15
Mar
10

a miss match?

Today, like any other day, at a hospital people are born, come in sick, leave stabilized, die. Like in any teaching hospital, today is a day when many find out if they have been accepted, or not, into a residency program.

According to “On Becoming a Doctor” by Tania Heller, MD a Fellow of the American Academy of Pediatrics, the process for Medical Students and for Foreign Medical School graduates is based on applications whereby you are reviewed for qualifications and those “wow” factors like fluency in more than one language, projects completed both domestically and internationally, extra-curricular activities such as summers at a clinic in poor or crisis ridden areas, career goals, etc., all depending on the program’s criteria and the hospital’s ‘culture’. “Residency programs review each applicant and may invite an applicant for an interview. After completing interviews, the student [and foreign graduate] ranks his choices and submits a rank-order list to a central service, the National Residency Matching Program (Match). The residency program also submits a list to the same service. A computer matches students to programs based on the submissions, and on a specific day in March, the results are announced.”

Having experienced by proxy the anxiety that-certain-day in March can provoke, I can honestly express the turmoil that can result when you get the news. My husband was literally paralyzed that day. The man couldn’t even have bite to eat, he was so nervous. The million and one thoughts crashing against each other: Did I put down all my choices? Did I rank them properly? Were my interviews as great as I thought they were? What ever compelled me to want to become a doctor in the first place?!

Then the moment comes- and you hear those words- your selection or your failure. Those who are matched run the gamut from ecstatic to miffed because they did or didn’t rank where they thought. Those who are not matched, however, are faced with some deep, heart wrenching decisions to make. Their lives are now defined by it in some ways, and they have to calmly (something easily said, never done) assess their options and hopefully move forward.

My husband got matched to the program he had ranked second. He had put his hopes on four programs and was actually surprised in getting his second choice. He, until that moment, believed he would probably get into the fourth choice. So for us it was a cause for celebration. It would be the beginning of many sleepless nights for me- my husband being the bigger insomniac didn’t feel it as much. I kept pumping him with lots of energy rich food to keep up his stamina.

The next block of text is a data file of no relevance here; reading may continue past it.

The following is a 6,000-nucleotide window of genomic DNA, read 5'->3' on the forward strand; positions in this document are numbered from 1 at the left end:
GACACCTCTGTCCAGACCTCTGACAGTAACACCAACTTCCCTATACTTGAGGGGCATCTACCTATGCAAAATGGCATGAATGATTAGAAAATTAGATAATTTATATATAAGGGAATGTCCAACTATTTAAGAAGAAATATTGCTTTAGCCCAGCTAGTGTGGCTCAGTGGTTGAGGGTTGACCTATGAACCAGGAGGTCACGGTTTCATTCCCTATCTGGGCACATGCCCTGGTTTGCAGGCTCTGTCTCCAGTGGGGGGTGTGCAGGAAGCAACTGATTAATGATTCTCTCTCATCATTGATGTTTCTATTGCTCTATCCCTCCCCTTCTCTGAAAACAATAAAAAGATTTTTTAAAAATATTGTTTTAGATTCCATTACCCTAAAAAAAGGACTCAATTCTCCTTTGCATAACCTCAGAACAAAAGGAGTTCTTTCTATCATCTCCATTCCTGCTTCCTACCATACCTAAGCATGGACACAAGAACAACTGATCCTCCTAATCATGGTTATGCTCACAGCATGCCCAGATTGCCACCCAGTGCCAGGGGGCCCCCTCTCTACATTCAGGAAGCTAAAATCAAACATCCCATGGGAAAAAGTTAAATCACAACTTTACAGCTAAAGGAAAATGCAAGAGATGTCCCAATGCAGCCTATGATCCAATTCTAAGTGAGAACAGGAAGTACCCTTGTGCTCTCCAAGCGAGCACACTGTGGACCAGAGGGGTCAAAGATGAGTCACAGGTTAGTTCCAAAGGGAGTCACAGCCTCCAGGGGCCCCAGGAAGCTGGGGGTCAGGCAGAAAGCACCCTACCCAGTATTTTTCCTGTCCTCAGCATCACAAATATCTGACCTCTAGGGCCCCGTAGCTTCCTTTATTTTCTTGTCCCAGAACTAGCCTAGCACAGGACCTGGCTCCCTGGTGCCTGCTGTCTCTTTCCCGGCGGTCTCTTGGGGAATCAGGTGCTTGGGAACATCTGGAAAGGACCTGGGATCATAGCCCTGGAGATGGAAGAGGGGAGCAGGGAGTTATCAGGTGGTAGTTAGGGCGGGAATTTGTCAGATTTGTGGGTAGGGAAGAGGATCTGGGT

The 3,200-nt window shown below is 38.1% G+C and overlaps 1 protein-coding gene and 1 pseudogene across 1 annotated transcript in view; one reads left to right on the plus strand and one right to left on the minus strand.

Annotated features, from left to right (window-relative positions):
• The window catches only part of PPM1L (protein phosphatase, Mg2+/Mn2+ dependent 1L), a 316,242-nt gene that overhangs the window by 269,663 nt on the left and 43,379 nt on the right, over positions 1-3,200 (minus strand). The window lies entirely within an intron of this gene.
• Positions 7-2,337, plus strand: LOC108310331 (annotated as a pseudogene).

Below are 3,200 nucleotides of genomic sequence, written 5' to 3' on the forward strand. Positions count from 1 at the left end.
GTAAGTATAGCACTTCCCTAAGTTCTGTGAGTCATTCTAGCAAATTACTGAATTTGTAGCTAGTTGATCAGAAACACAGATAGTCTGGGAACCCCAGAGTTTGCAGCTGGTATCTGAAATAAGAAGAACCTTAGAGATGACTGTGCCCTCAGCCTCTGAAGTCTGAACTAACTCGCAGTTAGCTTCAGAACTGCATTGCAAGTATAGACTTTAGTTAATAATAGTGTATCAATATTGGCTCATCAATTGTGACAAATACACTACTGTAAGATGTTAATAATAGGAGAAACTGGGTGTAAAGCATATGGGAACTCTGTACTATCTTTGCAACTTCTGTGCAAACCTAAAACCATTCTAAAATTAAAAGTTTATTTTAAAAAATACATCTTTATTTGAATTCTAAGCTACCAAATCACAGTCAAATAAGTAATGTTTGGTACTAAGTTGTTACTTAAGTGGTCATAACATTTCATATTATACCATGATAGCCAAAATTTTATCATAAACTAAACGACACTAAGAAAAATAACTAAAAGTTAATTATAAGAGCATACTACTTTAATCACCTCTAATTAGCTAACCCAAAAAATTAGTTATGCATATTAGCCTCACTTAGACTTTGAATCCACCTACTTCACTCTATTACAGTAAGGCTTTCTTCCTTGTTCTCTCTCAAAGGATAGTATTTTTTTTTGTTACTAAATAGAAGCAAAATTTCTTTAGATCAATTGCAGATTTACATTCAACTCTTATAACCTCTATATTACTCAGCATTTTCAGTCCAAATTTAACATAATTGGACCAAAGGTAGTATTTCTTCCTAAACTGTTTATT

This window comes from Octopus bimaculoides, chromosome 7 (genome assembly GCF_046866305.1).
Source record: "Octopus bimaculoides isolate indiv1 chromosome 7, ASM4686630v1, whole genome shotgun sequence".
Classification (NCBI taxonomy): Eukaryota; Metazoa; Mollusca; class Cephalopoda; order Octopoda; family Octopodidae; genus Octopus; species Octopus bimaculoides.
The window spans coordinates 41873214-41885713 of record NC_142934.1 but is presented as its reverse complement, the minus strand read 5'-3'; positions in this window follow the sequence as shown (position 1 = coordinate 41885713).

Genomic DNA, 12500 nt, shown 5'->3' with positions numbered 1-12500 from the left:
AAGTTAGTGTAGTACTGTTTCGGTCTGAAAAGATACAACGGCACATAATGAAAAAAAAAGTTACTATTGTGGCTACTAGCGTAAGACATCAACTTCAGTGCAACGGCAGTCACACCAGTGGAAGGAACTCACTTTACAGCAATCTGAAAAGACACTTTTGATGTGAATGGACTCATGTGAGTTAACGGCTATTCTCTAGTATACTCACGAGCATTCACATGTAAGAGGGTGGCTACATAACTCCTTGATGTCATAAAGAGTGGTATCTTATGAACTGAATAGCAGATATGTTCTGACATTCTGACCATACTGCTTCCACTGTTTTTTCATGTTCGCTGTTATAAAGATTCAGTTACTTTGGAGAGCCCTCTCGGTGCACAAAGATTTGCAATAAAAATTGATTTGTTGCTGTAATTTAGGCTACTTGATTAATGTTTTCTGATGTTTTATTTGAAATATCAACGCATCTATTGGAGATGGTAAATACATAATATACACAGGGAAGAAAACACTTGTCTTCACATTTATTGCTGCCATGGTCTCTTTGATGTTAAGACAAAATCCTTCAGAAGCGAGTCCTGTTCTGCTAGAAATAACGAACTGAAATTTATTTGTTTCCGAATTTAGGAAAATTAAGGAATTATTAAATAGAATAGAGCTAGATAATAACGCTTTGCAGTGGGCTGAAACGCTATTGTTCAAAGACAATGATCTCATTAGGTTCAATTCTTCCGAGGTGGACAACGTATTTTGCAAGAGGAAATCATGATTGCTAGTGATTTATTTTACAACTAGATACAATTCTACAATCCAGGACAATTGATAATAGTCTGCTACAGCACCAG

During the first two years we set up the routine that we still maintain to this day. The ‘Friday night’ not followed by an on call the next day was our night out for movies and dinner- with no shop-talk, no exceptions. Being a couple who dealt with healthcare from two different sides can have tremendous disadvantages- all we talk about IS healthcare. We understood it and promised each other that we would create a space where the term would be left out so we could enjoy other things. Going to the opera, the ballet, going for walks, dining out, playing a sport were all activities that we did in that space. It helped us survive residency as a married couple.

The other disadvantage in our case was my husband going to medical school when others his age were half way through their residency or in a Fellowship program. That added an additional burden. As well as being a Yemeni immigrant during a time when education was the least of the priorities for many of his compatriots. The men he knew from his village would go into factories or stores. Not much has changed since. Everyday more come to be those seasonal immigrants- living with one foot here and everything else in Yemen. It continues to be a topic of conversation that invariably makes my husband upset because of the “yemeni group-think” so prevalent across their country and more so in the mountains. He has “bucked” their version of traditional work and social roles. You should see the thunder cloud that descends upon his face when he is introduced to fellow Yemeni and they ask him what store he works in. Now that, is not a pretty scene.

For those that find themselves without a residency program match, that-certain-day in March can spell doom for them, depending what was riding on the outcome. This happened today with one of our volunteers. Educated in the Philippines this volunteer came to New York with her husband. He was chosen for a residency program from the-get-go last March. She applied this year. The outcome was not what she expected. My boss wrote to me, when I gave him the news, that a few things may have affected her chances and now she would have to regroup and build strategies for the road ahead. But, he said, he was not surprised: She should not have taken “the year” off. My husband echoed the same.

She was too upset to talk beyond saying that she was not matched. We told her to come in and we would help her plan next steps. But somewhere in there I wonder if being “the doctor’s wife” took some wind out of her sails.

It is not exactly easy being the doctor’s wife when your chosen career is the same as your spouse. Heck, its not easy even if you’re your spouse’s opposite. But it is less competitive. There is more room to maneuver within your relationship. Other professions, obviously, can be just as competitive or more so, but my opinion comes from experiencing two different professions in my husband alongside mine.

I hope she will be open to suggestions from our medical staff and from our administrators, whatever they may be in whatever ranges are proposed. There are options, I hope she sees them for what they are.

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